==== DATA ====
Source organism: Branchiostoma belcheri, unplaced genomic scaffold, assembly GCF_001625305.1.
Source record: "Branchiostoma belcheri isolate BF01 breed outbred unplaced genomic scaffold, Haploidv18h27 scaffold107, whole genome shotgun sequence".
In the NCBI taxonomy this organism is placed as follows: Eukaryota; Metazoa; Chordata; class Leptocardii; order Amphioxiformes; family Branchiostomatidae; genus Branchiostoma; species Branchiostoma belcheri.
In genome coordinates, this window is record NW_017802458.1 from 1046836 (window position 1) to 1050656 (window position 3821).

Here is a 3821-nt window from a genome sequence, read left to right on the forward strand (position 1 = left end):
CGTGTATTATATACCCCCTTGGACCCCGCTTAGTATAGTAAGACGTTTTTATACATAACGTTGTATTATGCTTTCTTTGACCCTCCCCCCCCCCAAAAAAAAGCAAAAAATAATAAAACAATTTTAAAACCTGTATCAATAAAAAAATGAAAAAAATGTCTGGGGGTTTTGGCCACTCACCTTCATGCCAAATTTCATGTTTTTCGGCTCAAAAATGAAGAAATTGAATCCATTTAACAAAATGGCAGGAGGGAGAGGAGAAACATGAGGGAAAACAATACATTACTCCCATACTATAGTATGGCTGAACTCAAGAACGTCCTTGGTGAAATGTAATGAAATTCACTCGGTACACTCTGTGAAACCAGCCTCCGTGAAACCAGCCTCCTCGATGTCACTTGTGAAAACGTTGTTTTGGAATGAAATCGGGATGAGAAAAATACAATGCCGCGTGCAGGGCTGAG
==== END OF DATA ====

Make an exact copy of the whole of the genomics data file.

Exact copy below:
Source organism: Branchiostoma belcheri, unplaced genomic scaffold, assembly GCF_001625305.1.
Source record: "Branchiostoma belcheri isolate BF01 breed outbred unplaced genomic scaffold, Haploidv18h27 scaffold107, whole genome shotgun sequence".
In the NCBI taxonomy this organism is placed as follows: Eukaryota; Metazoa; Chordata; class Leptocardii; order Amphioxiformes; family Branchiostomatidae; genus Branchiostoma; species Branchiostoma belcheri.
In genome coordinates, this window is record NW_017802458.1 from 1046836 (window position 1) to 1050656 (window position 3821).

Here is a 3821-nt window from a genome sequence, read left to right on the forward strand (position 1 = left end):
CGTGTATTATATACCCCCTTGGACCCCGCTTAGTATAGTAAGACGTTTTTATACATAACGTTGTATTATGCTTTCTTTGACCCTCCCCCCCCCCAAAAAAAAGCAAAAAATAATAAAACAATTTTAAAACCTGTATCAATAAAAAAATGAAAAAAATGTCTGGGGGTTTTGGCCACTCACCTTCATGCCAAATTTCATGTTTTTCGGCTCAAAAATGAAGAAATTGAATCCATTTAACAAAATGGCAGGAGGGAGAGGAGAAACATGAGGGAAAACAATACATTACTCCCATACTATAGTATGGCTGAACTCAAGAACGTCCTTGGTGAAATGTAATGAAATTCACTCGGTACACTCTGTGAAACCAGCCTCCGTGAAACCAGCCTCCTCGATGTCACTTGTGAAAACGTTGTTTTGGAATGAAATCGGGATGAGAAAAATACAATGCCGCGTGCAGGGCTGAG